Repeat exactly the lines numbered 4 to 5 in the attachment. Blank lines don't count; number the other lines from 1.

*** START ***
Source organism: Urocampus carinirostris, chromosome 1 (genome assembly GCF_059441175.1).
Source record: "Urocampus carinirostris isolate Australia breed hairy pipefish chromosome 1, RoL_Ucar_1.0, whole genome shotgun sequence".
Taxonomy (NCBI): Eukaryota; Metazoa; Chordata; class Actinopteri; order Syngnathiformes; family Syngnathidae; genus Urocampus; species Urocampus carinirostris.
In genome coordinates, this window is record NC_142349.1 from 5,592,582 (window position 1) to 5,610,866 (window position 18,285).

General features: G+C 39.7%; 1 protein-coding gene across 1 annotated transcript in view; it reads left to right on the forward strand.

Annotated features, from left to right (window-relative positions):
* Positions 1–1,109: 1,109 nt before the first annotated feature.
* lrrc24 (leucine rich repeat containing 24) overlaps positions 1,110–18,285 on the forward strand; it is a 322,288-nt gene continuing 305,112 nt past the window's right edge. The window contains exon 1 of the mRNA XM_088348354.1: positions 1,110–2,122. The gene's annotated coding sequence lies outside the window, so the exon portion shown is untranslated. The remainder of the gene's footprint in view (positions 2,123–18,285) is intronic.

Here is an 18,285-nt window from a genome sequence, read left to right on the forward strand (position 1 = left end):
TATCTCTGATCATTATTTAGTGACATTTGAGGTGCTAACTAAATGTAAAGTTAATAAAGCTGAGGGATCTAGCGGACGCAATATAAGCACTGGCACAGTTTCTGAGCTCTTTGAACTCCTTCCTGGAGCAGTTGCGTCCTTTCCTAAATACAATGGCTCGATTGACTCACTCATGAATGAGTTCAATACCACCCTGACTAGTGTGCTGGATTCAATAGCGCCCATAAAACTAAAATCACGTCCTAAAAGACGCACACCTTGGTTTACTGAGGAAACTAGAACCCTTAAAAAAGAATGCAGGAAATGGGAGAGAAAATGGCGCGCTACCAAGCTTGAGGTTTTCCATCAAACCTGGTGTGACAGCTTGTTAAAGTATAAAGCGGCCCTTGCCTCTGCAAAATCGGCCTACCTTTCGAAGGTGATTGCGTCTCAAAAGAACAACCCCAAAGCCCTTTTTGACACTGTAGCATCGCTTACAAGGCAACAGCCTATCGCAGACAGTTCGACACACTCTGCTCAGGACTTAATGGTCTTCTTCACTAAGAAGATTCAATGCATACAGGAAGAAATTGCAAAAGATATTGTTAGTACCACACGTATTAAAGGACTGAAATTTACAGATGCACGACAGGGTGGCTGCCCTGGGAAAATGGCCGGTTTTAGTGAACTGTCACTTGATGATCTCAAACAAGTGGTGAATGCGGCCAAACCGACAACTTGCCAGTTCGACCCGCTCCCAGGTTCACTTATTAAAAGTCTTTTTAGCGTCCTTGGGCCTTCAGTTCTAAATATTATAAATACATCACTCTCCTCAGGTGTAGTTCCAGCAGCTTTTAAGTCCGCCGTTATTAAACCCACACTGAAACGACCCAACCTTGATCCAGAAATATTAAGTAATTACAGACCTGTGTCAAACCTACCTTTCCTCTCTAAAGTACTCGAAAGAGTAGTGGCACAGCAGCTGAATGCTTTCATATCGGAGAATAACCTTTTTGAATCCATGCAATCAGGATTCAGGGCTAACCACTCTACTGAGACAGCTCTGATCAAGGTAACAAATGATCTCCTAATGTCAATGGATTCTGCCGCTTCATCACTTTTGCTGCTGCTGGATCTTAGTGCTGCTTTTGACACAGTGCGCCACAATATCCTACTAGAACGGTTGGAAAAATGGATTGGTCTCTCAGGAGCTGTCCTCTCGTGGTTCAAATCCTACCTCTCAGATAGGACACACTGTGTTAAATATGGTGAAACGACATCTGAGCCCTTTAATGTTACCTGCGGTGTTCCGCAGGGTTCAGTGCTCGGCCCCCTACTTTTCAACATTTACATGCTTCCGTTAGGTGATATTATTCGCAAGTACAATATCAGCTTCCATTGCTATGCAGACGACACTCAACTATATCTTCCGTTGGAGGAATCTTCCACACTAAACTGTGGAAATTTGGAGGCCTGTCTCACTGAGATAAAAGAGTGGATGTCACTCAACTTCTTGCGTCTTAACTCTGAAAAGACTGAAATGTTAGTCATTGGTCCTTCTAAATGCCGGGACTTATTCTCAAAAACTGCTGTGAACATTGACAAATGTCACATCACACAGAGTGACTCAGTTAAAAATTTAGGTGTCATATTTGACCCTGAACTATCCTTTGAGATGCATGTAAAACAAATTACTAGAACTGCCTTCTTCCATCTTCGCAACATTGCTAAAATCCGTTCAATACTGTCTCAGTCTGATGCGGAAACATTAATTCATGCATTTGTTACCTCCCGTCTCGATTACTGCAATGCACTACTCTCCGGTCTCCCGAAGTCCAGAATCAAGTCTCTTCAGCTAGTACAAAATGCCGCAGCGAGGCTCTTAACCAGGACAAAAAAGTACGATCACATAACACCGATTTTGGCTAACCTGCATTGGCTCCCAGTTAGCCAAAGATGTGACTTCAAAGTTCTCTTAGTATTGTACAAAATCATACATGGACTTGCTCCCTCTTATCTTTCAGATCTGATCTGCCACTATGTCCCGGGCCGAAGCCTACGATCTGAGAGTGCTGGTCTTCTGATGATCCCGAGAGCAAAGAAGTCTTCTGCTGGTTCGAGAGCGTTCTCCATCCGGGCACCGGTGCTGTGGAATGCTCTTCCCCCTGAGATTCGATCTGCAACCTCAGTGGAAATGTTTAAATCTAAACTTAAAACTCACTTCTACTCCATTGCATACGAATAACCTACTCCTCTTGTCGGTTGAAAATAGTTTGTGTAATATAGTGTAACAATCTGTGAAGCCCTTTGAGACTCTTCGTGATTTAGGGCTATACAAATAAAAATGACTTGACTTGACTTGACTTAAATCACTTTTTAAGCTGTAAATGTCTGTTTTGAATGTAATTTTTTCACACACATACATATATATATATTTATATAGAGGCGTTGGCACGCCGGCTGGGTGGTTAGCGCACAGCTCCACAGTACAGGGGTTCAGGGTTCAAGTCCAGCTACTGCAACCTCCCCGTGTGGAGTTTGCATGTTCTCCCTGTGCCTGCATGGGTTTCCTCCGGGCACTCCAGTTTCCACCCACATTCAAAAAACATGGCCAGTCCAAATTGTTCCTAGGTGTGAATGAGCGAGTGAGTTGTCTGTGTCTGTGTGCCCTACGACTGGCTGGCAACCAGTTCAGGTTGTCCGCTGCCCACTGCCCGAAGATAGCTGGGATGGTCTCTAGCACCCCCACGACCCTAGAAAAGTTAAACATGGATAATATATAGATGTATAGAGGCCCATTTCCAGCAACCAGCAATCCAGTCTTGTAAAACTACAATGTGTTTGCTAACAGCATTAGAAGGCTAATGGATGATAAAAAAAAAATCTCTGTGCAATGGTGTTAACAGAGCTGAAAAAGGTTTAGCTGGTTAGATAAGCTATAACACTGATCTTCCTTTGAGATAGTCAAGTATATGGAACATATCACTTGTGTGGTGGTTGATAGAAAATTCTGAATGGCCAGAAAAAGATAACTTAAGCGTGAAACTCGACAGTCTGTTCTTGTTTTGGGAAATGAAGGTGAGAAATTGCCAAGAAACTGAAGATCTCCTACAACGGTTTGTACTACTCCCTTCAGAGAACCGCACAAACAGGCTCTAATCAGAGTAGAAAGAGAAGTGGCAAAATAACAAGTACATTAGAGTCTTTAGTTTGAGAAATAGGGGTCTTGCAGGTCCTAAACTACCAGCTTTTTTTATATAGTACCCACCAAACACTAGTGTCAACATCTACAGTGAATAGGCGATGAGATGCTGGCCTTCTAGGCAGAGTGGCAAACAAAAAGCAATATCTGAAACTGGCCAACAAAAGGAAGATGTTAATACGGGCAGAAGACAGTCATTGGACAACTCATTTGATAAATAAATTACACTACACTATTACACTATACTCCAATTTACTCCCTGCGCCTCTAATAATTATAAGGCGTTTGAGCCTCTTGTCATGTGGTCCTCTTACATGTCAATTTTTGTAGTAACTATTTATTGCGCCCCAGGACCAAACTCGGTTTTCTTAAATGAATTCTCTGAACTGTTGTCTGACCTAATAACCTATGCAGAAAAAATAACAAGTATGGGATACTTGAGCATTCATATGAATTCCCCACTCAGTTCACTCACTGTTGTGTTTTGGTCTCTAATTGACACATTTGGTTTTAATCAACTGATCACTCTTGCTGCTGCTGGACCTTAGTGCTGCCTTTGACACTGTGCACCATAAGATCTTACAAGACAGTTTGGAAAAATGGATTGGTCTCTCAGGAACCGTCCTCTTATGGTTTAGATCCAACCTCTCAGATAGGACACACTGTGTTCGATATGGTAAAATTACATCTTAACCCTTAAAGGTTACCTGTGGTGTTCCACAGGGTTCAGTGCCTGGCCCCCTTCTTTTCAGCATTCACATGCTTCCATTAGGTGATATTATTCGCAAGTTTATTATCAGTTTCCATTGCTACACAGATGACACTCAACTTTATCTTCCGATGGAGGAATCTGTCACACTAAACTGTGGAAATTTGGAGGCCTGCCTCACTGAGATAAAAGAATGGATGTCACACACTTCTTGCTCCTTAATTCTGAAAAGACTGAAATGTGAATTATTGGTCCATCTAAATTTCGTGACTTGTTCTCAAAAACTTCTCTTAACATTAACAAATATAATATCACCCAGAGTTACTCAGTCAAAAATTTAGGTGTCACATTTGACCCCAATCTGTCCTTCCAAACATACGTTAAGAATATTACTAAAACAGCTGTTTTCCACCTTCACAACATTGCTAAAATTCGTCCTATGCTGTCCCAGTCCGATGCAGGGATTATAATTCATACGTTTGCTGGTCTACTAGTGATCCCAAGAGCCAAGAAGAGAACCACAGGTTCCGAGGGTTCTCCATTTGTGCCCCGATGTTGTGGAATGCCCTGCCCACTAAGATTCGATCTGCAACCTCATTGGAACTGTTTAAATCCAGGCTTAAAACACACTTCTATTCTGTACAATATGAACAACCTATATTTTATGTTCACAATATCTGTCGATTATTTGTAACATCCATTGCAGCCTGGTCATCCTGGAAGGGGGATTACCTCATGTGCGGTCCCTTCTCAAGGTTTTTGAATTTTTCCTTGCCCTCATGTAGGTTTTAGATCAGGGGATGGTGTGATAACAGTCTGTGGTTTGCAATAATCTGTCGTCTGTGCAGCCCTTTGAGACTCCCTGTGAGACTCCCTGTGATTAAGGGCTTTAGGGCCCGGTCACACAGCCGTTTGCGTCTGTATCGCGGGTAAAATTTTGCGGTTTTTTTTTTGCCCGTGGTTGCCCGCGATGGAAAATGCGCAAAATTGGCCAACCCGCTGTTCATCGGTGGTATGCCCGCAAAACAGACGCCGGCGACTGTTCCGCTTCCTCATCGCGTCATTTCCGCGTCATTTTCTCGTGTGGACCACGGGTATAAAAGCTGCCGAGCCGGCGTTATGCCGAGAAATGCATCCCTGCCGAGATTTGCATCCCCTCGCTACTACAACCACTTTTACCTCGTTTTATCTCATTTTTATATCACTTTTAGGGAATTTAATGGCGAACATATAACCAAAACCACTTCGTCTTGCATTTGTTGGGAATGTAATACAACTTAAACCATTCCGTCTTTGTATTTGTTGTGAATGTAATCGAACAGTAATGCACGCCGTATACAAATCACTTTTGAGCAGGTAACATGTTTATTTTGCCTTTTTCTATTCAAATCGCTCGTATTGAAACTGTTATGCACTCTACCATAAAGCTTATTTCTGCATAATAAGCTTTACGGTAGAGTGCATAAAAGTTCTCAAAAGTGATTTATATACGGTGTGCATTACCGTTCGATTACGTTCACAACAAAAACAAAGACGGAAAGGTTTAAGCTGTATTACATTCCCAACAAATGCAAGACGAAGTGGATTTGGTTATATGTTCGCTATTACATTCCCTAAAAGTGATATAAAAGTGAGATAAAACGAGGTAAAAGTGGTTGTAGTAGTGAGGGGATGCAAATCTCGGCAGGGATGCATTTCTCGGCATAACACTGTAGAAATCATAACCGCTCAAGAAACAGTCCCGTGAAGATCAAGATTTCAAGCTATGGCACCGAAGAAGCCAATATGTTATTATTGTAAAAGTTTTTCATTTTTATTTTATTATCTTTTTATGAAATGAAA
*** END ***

In genome coordinates, this window is record NC_142349.1 from 5,592,582 (window position 1) to 5,610,866 (window position 18,285).

General features: G+C 39.7%; 1 protein-coding gene across 1 annotated transcript in view; it reads left to right on the forward strand.